"I buy a shortening they have designed only for frying donuts —100 percent vegetable oil. A mix of cottonseed and soybean. Nobody uses lard anymore. And no palm oil; palm oil is bad. It’s high cholesterol."
  • "I buy a shortening they have designed only for frying donuts —100 percent vegetable oil. A mix of cottonseed and soybean. Nobody uses lard anymore. And no palm oil; palm oil is bad. It’s high cholesterol."
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“No matter what, everybody eats donuts,” laughs Ben Aivati. Ben owns Donut Touch, a donut shop servicing the business strip on Mira Mesa Boulevard. I believe him, and it’s a testament to the attractive power of these rings of fried dough. For there is a popular bias against them, and not just because donuts are often placed in a category with fast food and soda pop. McDonald’s will be with us at the Olympics. Santa Claus drinks Coca-Cola. But only Homer Simpson eats donuts. I can’t think of another popular figure who is portrayed as a donut lover, and so we who eat them are left with a lingering sense of pop-culture shame. We are not validated by the mass media. There are no donut shops where TV’s hip gen-Xers meet, no intellectual donut enclaves. But if we can elevate that low-brow icon, the diner, à la Seinfeld, surely we can elevate the donut shop; it will be better than the diner, precisely because it will not be dressed up. The elevation will come from the puff-loving souls of the customers.

A possible example, cinéma vérité. Boy meets girl at donut shop. They both blush, caught in the indulgence of an uncool, uncelebrated passion in an uncool, undecorated environment. But they recover. Hey, donuts are good, darn it, and who cares what the world says?

“We’re young rebels,” the girl proclaims, “and what better way to frustrate the boring and the broken-down than to claim their pastry as our own?”

“I love donuts,” cries the boy, “and what’s more, I love you!”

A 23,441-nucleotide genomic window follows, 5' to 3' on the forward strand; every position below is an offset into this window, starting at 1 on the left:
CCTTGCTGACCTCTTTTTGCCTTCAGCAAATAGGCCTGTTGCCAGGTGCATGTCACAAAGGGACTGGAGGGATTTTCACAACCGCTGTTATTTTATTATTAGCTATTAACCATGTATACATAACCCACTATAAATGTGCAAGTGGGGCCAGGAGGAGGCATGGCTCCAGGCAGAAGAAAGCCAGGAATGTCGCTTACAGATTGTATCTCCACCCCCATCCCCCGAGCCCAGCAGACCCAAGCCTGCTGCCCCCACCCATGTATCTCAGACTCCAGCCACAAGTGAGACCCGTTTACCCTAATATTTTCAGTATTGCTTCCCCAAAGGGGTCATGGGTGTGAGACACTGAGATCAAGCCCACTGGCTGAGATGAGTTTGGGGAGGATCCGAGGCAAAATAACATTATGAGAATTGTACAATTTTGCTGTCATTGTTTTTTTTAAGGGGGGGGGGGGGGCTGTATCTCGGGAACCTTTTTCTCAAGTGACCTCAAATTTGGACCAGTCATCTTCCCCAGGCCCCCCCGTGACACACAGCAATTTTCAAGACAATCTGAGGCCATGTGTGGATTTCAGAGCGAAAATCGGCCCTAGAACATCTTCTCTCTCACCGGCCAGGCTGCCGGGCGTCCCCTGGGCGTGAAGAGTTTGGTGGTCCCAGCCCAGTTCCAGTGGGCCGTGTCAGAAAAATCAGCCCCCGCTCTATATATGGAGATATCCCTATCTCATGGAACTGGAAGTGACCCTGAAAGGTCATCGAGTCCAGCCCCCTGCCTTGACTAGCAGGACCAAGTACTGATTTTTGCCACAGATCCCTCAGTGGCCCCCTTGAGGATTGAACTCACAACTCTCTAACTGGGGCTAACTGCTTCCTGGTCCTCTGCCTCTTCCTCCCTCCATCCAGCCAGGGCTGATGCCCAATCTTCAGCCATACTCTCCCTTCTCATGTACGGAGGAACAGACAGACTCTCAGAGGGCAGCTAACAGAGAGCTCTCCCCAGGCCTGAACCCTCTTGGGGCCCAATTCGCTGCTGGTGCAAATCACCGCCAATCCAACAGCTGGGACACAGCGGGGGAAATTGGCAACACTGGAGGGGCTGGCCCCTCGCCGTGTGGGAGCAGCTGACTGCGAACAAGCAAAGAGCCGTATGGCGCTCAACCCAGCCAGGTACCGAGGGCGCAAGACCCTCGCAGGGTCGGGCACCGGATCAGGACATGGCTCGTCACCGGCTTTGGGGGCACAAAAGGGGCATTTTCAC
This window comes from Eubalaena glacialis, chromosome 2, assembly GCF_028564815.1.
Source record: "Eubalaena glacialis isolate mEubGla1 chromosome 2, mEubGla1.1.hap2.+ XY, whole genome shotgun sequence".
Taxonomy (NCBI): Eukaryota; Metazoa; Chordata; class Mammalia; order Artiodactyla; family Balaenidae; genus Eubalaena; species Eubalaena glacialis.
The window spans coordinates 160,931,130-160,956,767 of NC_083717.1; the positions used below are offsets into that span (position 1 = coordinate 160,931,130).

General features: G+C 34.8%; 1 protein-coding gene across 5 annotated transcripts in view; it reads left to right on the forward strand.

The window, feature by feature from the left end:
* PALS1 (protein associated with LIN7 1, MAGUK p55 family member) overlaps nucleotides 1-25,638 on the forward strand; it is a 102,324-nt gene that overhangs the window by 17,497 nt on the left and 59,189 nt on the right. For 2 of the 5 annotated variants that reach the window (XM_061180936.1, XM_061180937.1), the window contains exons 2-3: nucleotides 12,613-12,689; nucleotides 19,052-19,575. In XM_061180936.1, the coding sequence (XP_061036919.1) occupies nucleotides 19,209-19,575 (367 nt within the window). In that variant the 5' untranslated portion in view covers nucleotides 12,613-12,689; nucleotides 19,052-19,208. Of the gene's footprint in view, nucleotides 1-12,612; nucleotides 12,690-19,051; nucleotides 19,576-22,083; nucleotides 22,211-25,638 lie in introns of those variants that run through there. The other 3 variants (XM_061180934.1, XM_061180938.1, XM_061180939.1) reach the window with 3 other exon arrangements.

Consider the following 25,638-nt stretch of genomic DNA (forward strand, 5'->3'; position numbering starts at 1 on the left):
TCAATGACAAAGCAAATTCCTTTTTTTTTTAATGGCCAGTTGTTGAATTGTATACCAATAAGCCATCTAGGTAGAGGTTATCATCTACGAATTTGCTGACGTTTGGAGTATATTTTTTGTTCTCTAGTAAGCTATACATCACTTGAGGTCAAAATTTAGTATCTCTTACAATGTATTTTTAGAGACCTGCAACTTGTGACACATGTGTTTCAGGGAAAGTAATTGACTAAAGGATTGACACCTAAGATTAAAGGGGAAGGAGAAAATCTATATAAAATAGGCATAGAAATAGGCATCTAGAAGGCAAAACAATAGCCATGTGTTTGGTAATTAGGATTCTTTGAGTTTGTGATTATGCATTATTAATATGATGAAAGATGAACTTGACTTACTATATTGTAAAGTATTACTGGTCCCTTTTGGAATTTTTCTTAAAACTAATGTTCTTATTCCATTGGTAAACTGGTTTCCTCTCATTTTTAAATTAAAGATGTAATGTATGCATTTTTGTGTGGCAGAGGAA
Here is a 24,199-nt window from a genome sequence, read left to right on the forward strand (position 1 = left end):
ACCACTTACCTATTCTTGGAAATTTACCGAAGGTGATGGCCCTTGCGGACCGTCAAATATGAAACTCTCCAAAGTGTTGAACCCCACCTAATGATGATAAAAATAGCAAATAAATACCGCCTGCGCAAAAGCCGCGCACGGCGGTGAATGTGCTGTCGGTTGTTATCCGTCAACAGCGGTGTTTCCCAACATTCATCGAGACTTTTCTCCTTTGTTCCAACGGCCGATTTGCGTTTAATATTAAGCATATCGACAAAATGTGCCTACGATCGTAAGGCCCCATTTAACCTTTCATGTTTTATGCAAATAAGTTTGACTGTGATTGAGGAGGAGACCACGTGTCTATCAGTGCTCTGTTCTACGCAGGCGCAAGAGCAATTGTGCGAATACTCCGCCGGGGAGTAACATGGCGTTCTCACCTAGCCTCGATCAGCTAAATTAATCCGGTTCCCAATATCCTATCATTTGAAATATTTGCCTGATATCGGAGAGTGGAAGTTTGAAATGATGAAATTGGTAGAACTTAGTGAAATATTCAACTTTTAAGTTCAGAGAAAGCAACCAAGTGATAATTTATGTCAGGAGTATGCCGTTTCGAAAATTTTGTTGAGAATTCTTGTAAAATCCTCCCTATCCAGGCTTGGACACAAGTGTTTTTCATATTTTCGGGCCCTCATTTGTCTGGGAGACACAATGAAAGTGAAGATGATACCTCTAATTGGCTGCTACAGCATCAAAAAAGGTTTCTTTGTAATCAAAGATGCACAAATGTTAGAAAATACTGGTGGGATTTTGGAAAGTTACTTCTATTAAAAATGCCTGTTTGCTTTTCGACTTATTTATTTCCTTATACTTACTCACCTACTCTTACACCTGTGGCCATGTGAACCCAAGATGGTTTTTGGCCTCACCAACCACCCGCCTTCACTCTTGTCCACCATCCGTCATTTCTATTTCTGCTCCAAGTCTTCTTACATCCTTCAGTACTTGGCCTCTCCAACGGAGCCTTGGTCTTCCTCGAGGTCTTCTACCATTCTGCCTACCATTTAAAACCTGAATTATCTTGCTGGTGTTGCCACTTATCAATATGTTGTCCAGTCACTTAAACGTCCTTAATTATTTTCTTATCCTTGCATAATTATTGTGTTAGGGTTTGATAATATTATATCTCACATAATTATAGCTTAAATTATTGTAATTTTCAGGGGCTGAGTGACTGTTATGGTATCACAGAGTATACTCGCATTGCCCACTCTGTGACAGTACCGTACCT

She brushes the cinnamon from his cheek and kisses him with a mouth sticky with raspberry filling.

Ben, an affable man whose face is just beginning to relax into a comfortable middle age, would surely welcome such an elevation. At Donut Touch, donuts are not junk food, they are pastries, and a donut is not a donut is not a donut. “People are in the hunt for a good donut. You can’t find the damn thing anymore. We do a lot of business with people who come from all over for our donuts. People know the taste. They know donuts. These are the best. The reason is because we do it right. You know, you have to have it, for any kind of job you do. If you don’t have that touch… That’s why we call it Donut Touch, because we have the touch for donuts.”

The making of a perfect donut begins with the mix, which arrives in 50-pound bags from several suppliers. “I buy from Dawn, I buy from Westco, I buy from Lakeside. I can tell the difference between all the mixes in this country because I’ve been doing it for 25 years. I taste the donuts, I can tell. I go for the best of what each supplier has to offer. My cake product, I get from Westco. Raised, I get from Dawn.” For anyone who doesn’t know the difference, raised are the great big puffy ones, and cake are the smaller, denser ones.